Gwynne Ann Unruh is an award-winning reporter formerly of the Alamosa Valley Courier, an independent paper in southern Colorado. She covers the environment for The Paper.


The sweet scent of grandma’s baking cookies wafting in the air may be mixed with a more pungent aroma these days. Seniors, particularly those who have not found adequate relief from pain and other symptoms using traditional medicines, are beginning to wonder about, and turn to, other pain relief options—including medical cannabis. The proportion of folks 65 and older who use pot stands at 4.2 percent, up from 2.4 percent in 2015, according to figures from the U.S. National Survey on Drug Use and Health. That’s a 75 percent increase, and it could be more.

Times are a-changing in the United States, and attitudes toward marijuana are changing considerably. As the perception of risk associated with its use decreases, some in the older adult population are either continuing to use, restarting marijuana use, or initiating marijuana use for the first time. Although men were more likely than women to report using cannabis, women had significantly higher increases from year to year. Use of the drug has increased in older adults in both the states where marijuana has been legalized for recreational use and in the states where it has not. Older users commonly used marijuana at least 100 days out of the year.

Many adults are challenged with chronic pain, and taking up smoking pot for its potential medical benefits after smoking it “back in the day” can also be a lot easier than experiencing the side effects of opioids or other prescription drugs. Non-Hispanic white people between the ages of 50 and 64 were more likely to be marijuana users, but African- American marijuana users were more likely to be 65 years old or above. The most significant use increases appeared among women, married individuals, those living with diabetes, college-educated individuals, individuals who belonged to a racial or ethnic minority, those with higher incomes, people receiving mental health treatment, as well as people who reported frequent use of alcohol.

With the older adult population in the U.S. increasing dramatically in the upcoming decades, older adults in the U.S. are in the unique position of having had more experience using cannabis than any previous generation. Some haven’t smoked weed in decades and may be surprised how potent it has become over the years. People who never thought they would use marijuana in a million years are eating a marijuana gummy every night to help them sleep.

Research out of the University of California-San Diego shows older adults are using cannabis to treat a host of common health conditions. “Pain, insomnia and anxiety were the most common reasons for cannabis use and, for the most part, patients reported that cannabis was helping to address these issues, especially with insomnia and pain,” Christopher Kaufmann, co-first author of the study and assistant professor in the Division of Geriatrics and Gerontology in the Department of Medicine at UC San Diego, said in a press release. Researchers also found that 61 percent of the patients didn’t start using cannabis until after age 60.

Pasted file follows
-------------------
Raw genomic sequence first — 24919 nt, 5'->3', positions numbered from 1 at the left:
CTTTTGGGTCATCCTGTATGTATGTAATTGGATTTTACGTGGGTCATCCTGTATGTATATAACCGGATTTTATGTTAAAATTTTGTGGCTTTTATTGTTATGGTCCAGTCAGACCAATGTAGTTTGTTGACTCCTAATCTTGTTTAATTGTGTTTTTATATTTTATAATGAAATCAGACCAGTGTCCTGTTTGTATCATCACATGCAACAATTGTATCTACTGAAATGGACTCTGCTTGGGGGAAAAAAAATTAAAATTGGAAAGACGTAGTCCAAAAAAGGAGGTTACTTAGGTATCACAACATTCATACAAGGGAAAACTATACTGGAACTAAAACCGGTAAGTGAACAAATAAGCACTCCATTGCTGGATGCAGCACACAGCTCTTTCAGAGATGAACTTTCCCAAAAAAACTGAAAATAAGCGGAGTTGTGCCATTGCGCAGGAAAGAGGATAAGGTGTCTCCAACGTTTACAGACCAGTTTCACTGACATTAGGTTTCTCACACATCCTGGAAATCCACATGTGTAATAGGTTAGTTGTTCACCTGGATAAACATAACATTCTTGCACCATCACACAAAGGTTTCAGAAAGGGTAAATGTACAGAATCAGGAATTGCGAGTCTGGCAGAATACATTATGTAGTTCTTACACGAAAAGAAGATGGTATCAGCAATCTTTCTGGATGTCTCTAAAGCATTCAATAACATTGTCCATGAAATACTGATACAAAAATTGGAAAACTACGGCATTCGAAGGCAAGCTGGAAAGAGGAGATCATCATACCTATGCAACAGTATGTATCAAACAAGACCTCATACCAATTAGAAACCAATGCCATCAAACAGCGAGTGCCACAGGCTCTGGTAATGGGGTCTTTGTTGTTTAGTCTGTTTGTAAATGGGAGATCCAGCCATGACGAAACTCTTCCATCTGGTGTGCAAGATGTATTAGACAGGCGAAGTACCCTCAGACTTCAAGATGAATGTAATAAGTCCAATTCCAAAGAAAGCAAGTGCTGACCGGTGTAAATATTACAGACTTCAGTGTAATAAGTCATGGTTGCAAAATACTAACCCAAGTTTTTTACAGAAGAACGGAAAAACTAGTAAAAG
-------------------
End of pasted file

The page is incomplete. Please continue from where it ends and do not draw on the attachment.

There are currently 28 qualifying conditions for the New Mexico Medical Cannabis Program, including: Alzheimer, amyotrophic lateral sclerosis (ALS), autism spectrum disorder, cancer, Crohn’s disease, damage to the nervous tissue of the spinal cord, epilepsy, glaucoma, hepatitis C, HIV/AIDS, hospice care, arthritis, multiple sclerosis, opioid use disorder, peripheral neuropathy, post-traumatic stress disorder, severe chronic pain and ulcerative colitis

For older adults considering medical cannabis use, there is the dilemma of how to talk to their physician about it. They may feel awkward bringing up the topic. Self-education is the first step to speaking confidently when discussing alternatives with a doctor, including trying medical cannabis (also commonly referred to as medical marijuana) as part of your treatment strategy. With the increase in use, it is important to incorporate evidence-backed information about cannabis use into medical school. The clinical workforce needs to become aware of cannabis use by seniors and to gain awareness of both the benefits and risks of cannabis use in their patient population.

There is nothing wrong or illegal about discussing medical cannabis with your doctor. Federal courts have ruled that the First Amendment protects doctors in discussing medical cannabis and recommending it to their patients. It is important to do your research on cannabinoids, terpenes and the endocannabinoid system itself, to be as informed as possible from all angles. This will help you understand your doctor’s response and approach. It will also give you a leg to stand on if your doctor questions your decisions. Don’t be afraid to get a second opinion.

There are currently 34 states that have approved medical cannabis and/or recreational marijuana, with seven more having legalization on their 2021 agendas—including New Mexico. The huge spike in the number of seniors smoking pot and taking cannabis edibles is definitely related to the passing of medical marijuana laws around the U.S. This has gotten the attention of older adults who are living with chronic diseases or symptoms that are difficult to treat. If this current trend continues, don’t be surprised if the next time you visit grandma, she’s making marijuana brownies for grandpa.